Click the banner below to read other Progeny Press reviews from Crew members; we've also been reading The Bears on Hemlock MountainCharlotte's Web, and Macbeth.  You can also read my prior reviews for the guides Sam the Minuteman and Follow the Drinking Gourd.   

Sam the Minuteman   Follow the Drinking Gourd


Study Guides for Literature {Progeny Press Reviews}




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Thursday, September 7, 2017

Apologia: Marine Biology (Homeschool Review Crew)

This is not our first Apologia Educational Ministries science program review, and their high school Marine Biology program is a bit of a homecoming for us. While we've studied with several Apologia curricula, our very first Crew review was of their elementary level Swimming Creatures of the Fifth Day.   It was one of Jude's first formal homeschool programs and remains a favorite almost five years later, so I was definitely interested when we had an opportunity to use their upper-level marine biology program with Matthew.

Something that frustrates me about many homeschool companies is their "a la carte" set up.  I always feel like I forgot something -- did I get the student book? The teacher's manual? What about the test book?  While there are still other add-on items for the program, and you'll need to purchase lab materials, the Marine Biology 2nd Edition Advantage Set provides a core program of student and teacher materials - student notebook, textbook, and tests with solutions manual - with one purchase.  Apologia also graciously supplied us with the (optional) Marine Biology 2nd Edition Audio CD, which is a complete audio recording of the course read to the student by Marissa Leinart.  (It and the instructional DVD are included with the Superset purchase option.)

To make this more manageable, I'm going to try to divide it into chunks by learning material. As I tried to write my first attempts at this review, I found myself getting lost in all the information. When I write reviews, I tend to organize my thoughts in my head and let ideas flow from there, but I had to actually break out pen and paper, sort everything out in hard copy, and start over.  There was so much about this program to share that the review overwhelmed itself.



About Apologia's Marine Biology Program

This program, when completed with the labs, is a full high school science credit.  11th grader Matthew is elated to be getting to the "electives phase" of high school, and this is providing a novel elective science for him.  Completion of a biology course is a pre-requisite for the program, and I'd definitely agree with that.  It assumes the student has an understanding of biologic processes, like cell structure and function, photosynthesis, reproduction, etc., and while it does explain some basics in context, it doesn't describe them in detail.  Having a good biology foundation is definitely an asset. However, it doesn't have to be Apologia's biology -- Matthew's course was not, but so far it hasn't been a problem.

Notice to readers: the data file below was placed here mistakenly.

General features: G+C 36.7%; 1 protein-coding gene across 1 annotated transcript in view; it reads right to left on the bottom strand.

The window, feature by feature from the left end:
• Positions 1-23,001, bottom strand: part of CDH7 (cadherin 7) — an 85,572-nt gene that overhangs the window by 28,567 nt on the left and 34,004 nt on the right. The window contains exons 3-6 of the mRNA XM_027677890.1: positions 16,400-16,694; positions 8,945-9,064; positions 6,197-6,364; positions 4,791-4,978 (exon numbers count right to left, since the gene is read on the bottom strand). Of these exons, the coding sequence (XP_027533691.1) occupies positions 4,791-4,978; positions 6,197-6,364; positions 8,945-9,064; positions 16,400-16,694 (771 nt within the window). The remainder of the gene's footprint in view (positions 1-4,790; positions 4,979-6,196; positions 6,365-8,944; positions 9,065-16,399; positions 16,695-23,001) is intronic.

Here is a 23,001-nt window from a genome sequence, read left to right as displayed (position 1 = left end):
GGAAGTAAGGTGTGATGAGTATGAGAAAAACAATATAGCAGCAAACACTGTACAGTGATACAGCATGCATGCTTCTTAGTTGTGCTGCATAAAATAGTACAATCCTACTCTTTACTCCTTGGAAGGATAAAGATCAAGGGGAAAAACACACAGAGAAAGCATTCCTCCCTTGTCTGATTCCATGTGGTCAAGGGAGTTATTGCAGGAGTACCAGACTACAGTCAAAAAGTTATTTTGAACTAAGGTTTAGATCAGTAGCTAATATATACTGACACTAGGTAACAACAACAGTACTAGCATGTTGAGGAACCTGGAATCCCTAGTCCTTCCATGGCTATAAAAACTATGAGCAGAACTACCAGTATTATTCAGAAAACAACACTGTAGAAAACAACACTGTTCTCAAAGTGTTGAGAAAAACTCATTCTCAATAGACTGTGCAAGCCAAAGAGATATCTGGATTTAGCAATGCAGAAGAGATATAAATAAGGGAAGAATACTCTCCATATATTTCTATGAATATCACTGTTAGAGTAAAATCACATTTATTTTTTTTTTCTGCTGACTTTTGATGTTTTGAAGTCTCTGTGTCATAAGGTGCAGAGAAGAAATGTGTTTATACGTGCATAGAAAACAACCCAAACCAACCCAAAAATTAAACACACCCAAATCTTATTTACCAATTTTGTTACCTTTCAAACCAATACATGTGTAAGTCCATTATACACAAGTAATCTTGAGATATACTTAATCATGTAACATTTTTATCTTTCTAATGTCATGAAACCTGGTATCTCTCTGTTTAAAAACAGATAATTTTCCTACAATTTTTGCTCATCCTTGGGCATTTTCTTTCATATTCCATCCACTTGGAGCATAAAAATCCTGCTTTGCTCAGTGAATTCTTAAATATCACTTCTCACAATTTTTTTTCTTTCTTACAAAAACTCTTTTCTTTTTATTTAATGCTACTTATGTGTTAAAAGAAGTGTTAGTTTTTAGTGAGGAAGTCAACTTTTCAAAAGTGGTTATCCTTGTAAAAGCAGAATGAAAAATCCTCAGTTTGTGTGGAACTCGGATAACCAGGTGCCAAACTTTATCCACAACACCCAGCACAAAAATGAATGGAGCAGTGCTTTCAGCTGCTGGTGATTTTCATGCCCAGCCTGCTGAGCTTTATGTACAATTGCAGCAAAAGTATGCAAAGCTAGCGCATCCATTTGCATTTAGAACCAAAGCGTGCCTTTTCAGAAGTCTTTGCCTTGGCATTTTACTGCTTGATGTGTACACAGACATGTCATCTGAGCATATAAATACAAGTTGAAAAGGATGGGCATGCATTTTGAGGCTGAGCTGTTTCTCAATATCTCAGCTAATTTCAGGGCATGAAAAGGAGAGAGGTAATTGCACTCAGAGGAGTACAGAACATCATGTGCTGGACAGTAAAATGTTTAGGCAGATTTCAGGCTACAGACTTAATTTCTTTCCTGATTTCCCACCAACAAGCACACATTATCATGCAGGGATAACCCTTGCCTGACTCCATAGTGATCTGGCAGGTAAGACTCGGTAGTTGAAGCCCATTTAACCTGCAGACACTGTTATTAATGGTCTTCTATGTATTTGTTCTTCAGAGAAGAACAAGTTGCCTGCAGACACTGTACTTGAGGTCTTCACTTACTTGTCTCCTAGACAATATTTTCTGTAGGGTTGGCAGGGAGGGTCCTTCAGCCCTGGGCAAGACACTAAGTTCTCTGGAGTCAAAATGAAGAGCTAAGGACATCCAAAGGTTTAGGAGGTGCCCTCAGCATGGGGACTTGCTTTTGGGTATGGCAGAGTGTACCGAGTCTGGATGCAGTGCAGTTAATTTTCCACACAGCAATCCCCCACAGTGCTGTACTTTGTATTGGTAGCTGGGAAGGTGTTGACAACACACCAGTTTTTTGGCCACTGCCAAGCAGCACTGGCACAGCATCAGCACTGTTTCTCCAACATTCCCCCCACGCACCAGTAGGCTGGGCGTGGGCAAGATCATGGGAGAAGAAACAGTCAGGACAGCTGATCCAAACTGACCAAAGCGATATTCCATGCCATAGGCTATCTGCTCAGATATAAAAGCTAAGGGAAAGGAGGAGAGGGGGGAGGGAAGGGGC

While I was very interested in the program because of our prior experience, I was also a bit skittish after Luke and Apologia's high school Chemistry course didn't "gel" well.  However, it's a different class and different kid, so I cautiously approached it with an open mind.  I think that we can call this experience a success!

The Student Notebook

The Student Notebook is a huge, everything-you-need, spiral bound volume.  It's actually as thick as the textbook! Everything a student needs to master the material is included.  It gives the student a solid frame for learning.  I used to think "I never had this, and somehow survived!" but the more education evolves, I begin to wish I had more structure and direction than a blank composition book and the instructions "learn to take good notes." Honestly, I think a large reason why this has been a success for Matthew while Chemistry and Luke didn't get along is the Student Notebook.

At the start of the Notebook is a schedule layout.  I am always so excited when a course lays itself out, and it's not Mama handing out the assignments.  Somehow, when it's "what the book says," there aren't any "But can't I read four pages instead of six?" negotiation attempts.

Each module contains pages to take notes.  I think it's essential for high school students to learn how to take notes -- now is the time to figure out what method(s) are more intuitive for them to both write and recall. The book features a new style of note taking for Matthew (he's used to an  I/A/1/a outline format), but I actually think it's one that might work better for him.  My only complaint is I think there aren't enough note-taking pages for us.  (Though adding more would make the book even larger. I think we'll just use loose leaf paper and staple the pages in.)



The "On Your Own" questions that are at the end of each textbook section are included, as well as a fill-in-the-blanks study guide.  Matthew struggles to write "complete" answers, and I think having a clearly defined space helps him.  He has enough space to write several lines of text, and I've pointed out if they're giving him that much space, the answer needs to be more than four words.